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How Long Should Labor Last?

Every pregnant woman wonders, \”How long will my labor last?\” Friends and families are often quick to share their labor stories, ranging from, “My labor was so quick and easy!” to “It took forever.” It can leave many expectant moms wondering just how long labor should really take.

The length of labor varies greatly from woman to woman, which is entirely normal, but we do have some general ranges for how long a mom should expect to be in labor.

The first stage of labor is when a woman’s cervix begins to open up, or dilate. The estimated time for what was considered normal was originally based on work done in the 1950s looking at large groups of laboring women. Based on this work, we used to think latent labor should take no longer than 20 hours in women having their first baby and 14 hours for women who’ve given birth before.

We also used to think that once active labor was reached, the cervix should be expected to dilate about 1 to 1.5 centimeters an hour.

Based on these definitions, obstetric providers used to diagnose abnormal labor as those taking longer than these above-mentioned times. Newer data, however, has led to big revisions in what we consider normal.

Most obstetric providers now believe that latent labor should not have a time limit, and as long as progress is being made and mom is baby is safe it should be allowed to progress. This means that latent labor for some women may take days!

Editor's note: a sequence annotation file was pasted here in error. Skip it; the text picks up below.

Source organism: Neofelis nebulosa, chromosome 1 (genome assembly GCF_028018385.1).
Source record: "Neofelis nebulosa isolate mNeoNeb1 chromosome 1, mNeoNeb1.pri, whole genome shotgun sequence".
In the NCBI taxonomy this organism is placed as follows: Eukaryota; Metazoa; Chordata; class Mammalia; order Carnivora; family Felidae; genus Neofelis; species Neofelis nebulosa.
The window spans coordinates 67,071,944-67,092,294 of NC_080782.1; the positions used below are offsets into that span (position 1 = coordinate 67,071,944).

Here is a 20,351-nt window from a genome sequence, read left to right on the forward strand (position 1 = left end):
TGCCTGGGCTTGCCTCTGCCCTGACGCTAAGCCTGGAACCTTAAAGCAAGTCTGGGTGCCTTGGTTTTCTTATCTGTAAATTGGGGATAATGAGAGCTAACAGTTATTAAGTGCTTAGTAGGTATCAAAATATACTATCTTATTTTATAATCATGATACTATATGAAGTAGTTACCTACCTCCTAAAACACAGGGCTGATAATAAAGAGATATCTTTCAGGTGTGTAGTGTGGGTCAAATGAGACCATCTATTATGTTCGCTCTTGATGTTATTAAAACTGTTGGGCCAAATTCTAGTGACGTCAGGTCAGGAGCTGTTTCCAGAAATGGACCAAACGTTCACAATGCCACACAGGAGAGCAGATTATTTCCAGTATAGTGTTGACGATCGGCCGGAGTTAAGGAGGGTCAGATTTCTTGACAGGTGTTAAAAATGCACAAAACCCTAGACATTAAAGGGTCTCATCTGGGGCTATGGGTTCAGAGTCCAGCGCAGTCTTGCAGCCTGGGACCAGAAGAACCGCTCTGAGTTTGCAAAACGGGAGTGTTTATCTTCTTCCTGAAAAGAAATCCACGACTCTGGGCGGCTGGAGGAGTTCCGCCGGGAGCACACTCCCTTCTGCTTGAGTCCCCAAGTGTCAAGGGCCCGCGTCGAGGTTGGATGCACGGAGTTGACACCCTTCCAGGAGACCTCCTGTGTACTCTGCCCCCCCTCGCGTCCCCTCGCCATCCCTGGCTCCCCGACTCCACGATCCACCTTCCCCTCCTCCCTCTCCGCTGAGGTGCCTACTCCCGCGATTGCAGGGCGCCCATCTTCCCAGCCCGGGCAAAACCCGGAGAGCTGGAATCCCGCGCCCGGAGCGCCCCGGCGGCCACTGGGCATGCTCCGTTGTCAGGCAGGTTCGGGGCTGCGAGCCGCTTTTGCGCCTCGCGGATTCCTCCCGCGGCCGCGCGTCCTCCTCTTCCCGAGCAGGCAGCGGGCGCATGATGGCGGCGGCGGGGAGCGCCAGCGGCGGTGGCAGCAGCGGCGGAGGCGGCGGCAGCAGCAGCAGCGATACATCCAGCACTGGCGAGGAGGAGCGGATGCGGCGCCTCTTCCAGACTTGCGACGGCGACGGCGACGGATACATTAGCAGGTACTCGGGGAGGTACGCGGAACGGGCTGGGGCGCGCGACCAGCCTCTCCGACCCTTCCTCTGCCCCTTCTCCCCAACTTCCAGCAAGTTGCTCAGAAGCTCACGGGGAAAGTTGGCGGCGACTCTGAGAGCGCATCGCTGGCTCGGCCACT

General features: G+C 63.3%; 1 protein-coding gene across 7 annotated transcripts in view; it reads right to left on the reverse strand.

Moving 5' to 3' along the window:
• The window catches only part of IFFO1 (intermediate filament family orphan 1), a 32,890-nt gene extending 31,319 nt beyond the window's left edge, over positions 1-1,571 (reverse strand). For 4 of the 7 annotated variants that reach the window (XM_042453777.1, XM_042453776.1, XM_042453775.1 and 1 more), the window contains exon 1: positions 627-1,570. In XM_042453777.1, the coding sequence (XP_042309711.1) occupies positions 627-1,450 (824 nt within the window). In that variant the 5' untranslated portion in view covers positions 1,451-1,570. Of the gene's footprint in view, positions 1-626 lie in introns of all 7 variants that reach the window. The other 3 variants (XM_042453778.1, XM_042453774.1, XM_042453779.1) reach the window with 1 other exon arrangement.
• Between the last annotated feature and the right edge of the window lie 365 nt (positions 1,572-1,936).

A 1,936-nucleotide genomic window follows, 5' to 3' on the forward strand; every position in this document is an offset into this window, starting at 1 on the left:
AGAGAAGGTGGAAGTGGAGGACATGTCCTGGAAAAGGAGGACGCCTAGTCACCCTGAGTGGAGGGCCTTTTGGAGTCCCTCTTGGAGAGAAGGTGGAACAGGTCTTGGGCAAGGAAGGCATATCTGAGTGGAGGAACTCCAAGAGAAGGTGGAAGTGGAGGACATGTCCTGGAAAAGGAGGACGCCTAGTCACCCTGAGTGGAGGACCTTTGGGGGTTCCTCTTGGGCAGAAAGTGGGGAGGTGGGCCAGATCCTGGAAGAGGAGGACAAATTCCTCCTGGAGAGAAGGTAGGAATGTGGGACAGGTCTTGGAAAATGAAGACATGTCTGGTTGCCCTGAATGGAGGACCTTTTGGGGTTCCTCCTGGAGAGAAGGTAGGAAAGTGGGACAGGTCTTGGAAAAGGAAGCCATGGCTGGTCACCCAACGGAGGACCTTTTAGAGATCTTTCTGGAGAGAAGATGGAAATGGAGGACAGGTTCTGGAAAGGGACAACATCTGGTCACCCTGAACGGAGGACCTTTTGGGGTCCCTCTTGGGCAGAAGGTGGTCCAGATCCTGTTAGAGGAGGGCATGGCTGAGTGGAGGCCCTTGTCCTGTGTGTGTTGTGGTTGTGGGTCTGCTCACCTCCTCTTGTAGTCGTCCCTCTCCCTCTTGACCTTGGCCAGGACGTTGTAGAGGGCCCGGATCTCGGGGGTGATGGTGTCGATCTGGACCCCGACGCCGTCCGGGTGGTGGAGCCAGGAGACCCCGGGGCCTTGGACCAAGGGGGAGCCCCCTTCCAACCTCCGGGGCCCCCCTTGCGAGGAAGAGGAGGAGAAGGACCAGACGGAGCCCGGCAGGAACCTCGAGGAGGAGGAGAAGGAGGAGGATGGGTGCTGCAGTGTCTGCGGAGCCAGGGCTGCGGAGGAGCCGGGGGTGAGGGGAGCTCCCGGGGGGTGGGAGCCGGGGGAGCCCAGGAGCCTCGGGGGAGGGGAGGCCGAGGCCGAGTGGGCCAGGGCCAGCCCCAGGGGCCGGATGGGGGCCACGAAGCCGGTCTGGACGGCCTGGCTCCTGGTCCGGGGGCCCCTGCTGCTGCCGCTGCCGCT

A new definition for \”active labor\”

Another change to labor-management is that active labor is now defined as when the cervix is at least 6 centimeters dilated for most women. Many practitioners used to say active labor was when a woman’s cervix was just 4 centimeters open, but we now know this is too early and led to some unnecessary C-sections.

Once in active labor, many women will in fact dilate 1 to 1.5 centimeters an hour, but it can be normal for this to take longer.

The second stage of labor is when a woman’s cervix is completely dilated and she begins pushing. Again, older data was much more restrictive. We used to say it was abnormal for this phase of labor to take longer than 3 hours in women having their first baby or 2 hours in women who’ve delivered vaginally before. We now know that this stage of labor can take up to 4 hours in some women, especially those having their first baby and with the use of an epidural.

The final and third stage of labor is when the placenta delivers. In general, most women will complete this stage in just a few minutes after their baby arrives. If this stage lasts longer than 30 minutes, this is usually considered abnormal, and additional procedures may be needed to help get the placenta out.

The final word on how long labor should take

All told, it is hard to predict how long a woman’s labor will take, especially if it is her first baby. She may have a long latent phase only to suddenly progress into active labor quickly and delivery shortly thereafter. Keep in mind that induced labor often takes longer too, since it will take time to even get a woman into labor before her latent phase of labor even begins.

The bottom line is that a woman should be allowed to continue to labor as long as she and her baby are doing well, and progress is being made—even if that progress may seem like it isn’t quick enough for well-meaning waiting family and friends! The good news is that once you’ve had your first baby, most labors after this tend to be shorter.


  • Safe prevention of the primary cesarean delivery
  • The American Congress of Obstetricians and Gynecologists
  • March 2014.

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